Nutella’s Assault on Writers and Husbands

There’s a Nutella commercial on tv right now that grinds my effing gears.  Click on the link to watch this domestic drivel, and then I’ll tell you why this commercial makes pure anger run through my veins.

Enraged?  I wasn’t the first time I watched it, but then the commercial kept playing, and, instead of an innocent tv ad for this popular-in-Europe nut spread, I saw a full on assault to authentic character building in fiction writing and to husbands, fathers, and every family everywhere.

I’ll start with my fiction gripe.

These characters are so flat, so stereotypical that they are an affront to the full range of humanity good writers give their characters.  These pasty white actors are the low-hanging fruit for all writers.  My three-year-old niece could have written a commercial that offered better drawn characters than this.  A stay-at-home mom fixing breakfast for her family, helping her daughter study for a state capitals test, and finding the backpack for her son and the blackberry for her husband.  Are you kidding me?  Isn’t it 2013?  Why isn’t this looked at as an ironic nod to commercials of the 1950’s?  Shouldn’t we be pushing some boundaries?  Actually, weren’t these kind of boundaries knocked down in the ’60’s?

Another fear I have for a commercial like this looping endlessly on televisions all over our great country is that it waters down the story palates of Joe Six-Pack and Mrs. Six-Pack.  If the characters in this Nutella commercial pass as acceptable characters to the masses, ambitious writers everywhere might be doomed.  Commercials like this lead to the box-office success of unimaginative movies like A Good Day to Die Hard — a movie filled with cliches and characters acting like sad imitations of humans.  It leads to vapid novels being grossly downloaded onto tablets.  It leads to the demise of Western Civilization!

Maybe the last claim’s a stretch, but how can a hyper-suburban, bleached white, stereotypical commercial like this still be viable in the twentieth-first century?  And if it is viable, what does that say about the state of humans and fictional characters?

Now on to my second gripe.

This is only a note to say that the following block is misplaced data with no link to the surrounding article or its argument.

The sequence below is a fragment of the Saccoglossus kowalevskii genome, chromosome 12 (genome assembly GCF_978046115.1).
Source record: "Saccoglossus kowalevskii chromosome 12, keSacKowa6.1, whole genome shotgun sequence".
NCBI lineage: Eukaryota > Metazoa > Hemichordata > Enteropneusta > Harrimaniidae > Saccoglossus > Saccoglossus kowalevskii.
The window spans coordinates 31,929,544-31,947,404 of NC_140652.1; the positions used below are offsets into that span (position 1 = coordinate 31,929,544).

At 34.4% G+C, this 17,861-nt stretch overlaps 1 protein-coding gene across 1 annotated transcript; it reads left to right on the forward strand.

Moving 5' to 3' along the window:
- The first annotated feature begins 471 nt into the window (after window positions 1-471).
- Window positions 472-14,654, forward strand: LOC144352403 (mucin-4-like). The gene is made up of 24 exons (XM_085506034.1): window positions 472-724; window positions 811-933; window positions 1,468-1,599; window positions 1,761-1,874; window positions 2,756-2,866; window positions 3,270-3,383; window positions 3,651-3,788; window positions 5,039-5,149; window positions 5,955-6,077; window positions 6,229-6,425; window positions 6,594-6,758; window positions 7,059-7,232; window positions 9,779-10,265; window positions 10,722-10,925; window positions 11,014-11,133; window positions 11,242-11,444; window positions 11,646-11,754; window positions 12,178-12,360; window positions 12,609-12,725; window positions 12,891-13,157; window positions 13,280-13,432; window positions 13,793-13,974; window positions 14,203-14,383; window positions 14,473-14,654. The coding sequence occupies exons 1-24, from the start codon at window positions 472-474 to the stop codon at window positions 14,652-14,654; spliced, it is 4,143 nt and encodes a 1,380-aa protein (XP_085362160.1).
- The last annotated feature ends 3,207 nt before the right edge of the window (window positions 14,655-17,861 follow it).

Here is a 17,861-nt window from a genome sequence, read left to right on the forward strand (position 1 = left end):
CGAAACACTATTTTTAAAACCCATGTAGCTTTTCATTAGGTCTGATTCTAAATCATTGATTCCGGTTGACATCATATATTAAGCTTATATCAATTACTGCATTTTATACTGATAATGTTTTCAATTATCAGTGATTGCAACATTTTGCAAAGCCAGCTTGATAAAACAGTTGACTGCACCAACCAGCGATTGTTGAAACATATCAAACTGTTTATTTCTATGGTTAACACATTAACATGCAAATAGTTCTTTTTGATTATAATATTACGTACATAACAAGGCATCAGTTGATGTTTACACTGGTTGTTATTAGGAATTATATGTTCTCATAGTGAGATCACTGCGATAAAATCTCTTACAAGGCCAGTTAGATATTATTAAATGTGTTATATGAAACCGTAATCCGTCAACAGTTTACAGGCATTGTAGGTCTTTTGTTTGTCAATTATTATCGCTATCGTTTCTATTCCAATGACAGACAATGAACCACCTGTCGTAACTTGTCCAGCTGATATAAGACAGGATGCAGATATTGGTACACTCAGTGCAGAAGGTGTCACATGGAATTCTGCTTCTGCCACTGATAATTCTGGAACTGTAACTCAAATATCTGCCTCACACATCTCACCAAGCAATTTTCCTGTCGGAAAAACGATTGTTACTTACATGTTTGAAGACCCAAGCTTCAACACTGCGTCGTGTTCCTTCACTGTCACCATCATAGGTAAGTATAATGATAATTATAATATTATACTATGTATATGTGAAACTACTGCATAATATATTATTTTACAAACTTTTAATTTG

I’m a husband.  Someday I hope to be a father.  Why is it that the husband/dad in this commercial is such a dufus?  Dad doesn’t help with breakfast?  Dad doesn’t help the kids to study in the morning?  And why doesn’t the wife say something when her husband says ‘good morning’?  What a cold bitch!  Does this married couple sleep in the same bed?  Intimacy in this commercial is ne’er to be found.

Rewatch the end of the commercial when the wife hands her husband his blackberry.  He walks across the threshold of his front door, turns, and just when you think he’s gonna lay one on her, she hands him a piece of whole grain bread lathered in Nutella.  What a sad, sad picture of marriage and human intimacy.

The Nutella literally stands between this married couple.  Instead of a meaningful kiss, here’s some Nutella.  WTF indeed.

We need to demand more from pop-culture.  We can’t let feeble representations of humanity and the family unit be acceptable in the twenty-first century.

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  1. Great look Dave, I laughed pretty hard. This sort of crap can shape stereotypes in the psyche of children, and that’s worrisome to say the least.

  2. Pretty effin’ grateful there are people like you who can pen a compelling objection to unimaginative, offense marketing like this. This was totally one of those cases of, “I was thinking the exact same thing but didn’t raise my hand.” I can’t wait for this kind of family dynamic to go extinct. I don’t think self-repressed women are capable of fulfilling relationships…which means a pretty vacuous family life for all involved. Lose, lose situation. And such brain drain.

    1. Thanks! This commercial makes it seem like women’s liberation just took two steps backwards. This was the kind of suburban existence the Beat poets were commenting on sixty years ago. The more I think about this commercial, the stranger it appears.

  3. Yes! I wanted to punch the nutella mother in the face when I saw this commercial. Hello the1950s called and wants their commercial back.

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